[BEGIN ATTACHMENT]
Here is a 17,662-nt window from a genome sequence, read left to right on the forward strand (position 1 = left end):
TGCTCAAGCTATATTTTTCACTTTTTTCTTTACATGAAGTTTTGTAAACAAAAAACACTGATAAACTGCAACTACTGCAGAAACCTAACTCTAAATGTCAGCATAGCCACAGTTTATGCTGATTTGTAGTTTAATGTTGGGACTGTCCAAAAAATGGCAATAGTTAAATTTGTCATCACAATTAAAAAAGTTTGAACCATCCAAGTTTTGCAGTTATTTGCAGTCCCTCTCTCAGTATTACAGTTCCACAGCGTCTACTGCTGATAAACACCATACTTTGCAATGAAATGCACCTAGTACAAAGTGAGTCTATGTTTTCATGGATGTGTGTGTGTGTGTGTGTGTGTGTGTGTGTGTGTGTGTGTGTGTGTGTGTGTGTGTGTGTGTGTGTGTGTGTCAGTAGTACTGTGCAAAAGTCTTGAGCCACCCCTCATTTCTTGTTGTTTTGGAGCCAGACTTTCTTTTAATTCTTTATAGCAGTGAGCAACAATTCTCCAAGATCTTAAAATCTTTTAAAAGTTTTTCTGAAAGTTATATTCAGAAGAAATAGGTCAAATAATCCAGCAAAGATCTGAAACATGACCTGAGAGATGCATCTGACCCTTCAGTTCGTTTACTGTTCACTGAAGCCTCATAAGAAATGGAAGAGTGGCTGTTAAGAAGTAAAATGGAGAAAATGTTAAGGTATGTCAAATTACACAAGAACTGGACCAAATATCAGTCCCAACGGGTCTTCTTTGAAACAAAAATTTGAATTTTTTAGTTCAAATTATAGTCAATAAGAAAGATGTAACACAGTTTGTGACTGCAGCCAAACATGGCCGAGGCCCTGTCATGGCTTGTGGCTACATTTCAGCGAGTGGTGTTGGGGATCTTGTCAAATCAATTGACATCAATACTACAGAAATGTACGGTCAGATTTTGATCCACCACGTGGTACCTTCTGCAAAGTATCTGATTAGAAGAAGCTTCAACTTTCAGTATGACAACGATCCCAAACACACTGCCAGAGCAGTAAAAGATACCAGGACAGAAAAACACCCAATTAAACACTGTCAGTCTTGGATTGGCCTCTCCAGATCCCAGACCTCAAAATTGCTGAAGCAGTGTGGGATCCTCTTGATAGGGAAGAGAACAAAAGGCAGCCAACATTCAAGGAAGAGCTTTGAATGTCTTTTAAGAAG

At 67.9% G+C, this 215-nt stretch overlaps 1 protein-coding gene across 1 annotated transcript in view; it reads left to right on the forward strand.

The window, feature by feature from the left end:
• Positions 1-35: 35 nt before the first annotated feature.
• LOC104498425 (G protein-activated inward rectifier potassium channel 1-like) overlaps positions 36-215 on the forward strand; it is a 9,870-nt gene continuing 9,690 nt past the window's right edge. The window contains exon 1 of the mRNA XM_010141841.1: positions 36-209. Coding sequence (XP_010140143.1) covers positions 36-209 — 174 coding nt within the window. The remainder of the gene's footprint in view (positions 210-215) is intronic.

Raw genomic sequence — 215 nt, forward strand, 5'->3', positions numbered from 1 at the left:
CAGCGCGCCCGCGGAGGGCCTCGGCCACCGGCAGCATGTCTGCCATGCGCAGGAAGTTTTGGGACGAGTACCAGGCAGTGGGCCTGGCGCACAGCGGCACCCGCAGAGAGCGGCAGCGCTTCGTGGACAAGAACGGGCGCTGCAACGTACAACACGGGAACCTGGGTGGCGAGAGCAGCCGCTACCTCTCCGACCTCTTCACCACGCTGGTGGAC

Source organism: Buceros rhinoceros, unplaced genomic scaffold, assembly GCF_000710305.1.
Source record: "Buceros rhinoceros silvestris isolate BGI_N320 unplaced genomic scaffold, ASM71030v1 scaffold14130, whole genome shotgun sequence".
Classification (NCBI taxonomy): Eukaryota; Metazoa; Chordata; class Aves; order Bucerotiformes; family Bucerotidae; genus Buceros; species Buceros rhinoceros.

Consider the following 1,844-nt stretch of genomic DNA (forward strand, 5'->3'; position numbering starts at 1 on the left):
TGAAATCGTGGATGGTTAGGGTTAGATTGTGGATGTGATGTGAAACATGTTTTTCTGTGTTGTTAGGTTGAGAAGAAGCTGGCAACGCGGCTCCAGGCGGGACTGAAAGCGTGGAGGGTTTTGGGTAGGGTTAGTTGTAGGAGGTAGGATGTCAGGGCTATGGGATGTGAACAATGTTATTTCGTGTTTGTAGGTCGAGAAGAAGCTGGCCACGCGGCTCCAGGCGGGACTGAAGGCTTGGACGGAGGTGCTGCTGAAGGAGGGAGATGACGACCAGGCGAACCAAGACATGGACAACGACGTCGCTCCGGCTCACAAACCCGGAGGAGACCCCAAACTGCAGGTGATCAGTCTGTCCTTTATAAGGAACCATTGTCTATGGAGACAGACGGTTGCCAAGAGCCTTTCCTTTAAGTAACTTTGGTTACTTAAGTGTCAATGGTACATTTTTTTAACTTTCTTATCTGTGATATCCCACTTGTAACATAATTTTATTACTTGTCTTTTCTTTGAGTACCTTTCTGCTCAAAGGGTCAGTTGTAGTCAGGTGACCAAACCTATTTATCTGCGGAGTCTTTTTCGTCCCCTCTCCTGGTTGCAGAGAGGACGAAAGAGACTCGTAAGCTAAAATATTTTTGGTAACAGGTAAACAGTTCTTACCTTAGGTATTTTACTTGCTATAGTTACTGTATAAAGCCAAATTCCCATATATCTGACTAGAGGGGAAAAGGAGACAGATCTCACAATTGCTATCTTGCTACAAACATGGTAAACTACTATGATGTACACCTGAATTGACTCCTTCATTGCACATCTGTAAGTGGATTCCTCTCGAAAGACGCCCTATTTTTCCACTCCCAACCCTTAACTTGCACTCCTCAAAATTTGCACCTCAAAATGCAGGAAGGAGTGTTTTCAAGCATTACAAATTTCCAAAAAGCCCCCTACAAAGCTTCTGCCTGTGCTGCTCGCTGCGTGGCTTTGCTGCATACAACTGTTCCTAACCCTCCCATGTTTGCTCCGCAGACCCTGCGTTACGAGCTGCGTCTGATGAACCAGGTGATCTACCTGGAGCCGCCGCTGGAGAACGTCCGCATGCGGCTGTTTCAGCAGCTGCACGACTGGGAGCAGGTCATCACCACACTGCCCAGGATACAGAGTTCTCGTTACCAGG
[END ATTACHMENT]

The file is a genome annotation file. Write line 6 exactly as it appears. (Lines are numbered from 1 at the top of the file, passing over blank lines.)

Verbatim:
• LOC104498425 (G protein-activated inward rectifier potassium channel 1-like) overlaps positions 36-215 on the forward strand; it is a 9,870-nt gene continuing 9,690 nt past the window's right edge. The window contains exon 1 of the mRNA XM_010141841.1: positions 36-209. Coding sequence (XP_010140143.1) covers positions 36-209 — 174 coding nt within the window. The remainder of the gene's footprint in view (positions 210-215) is intronic.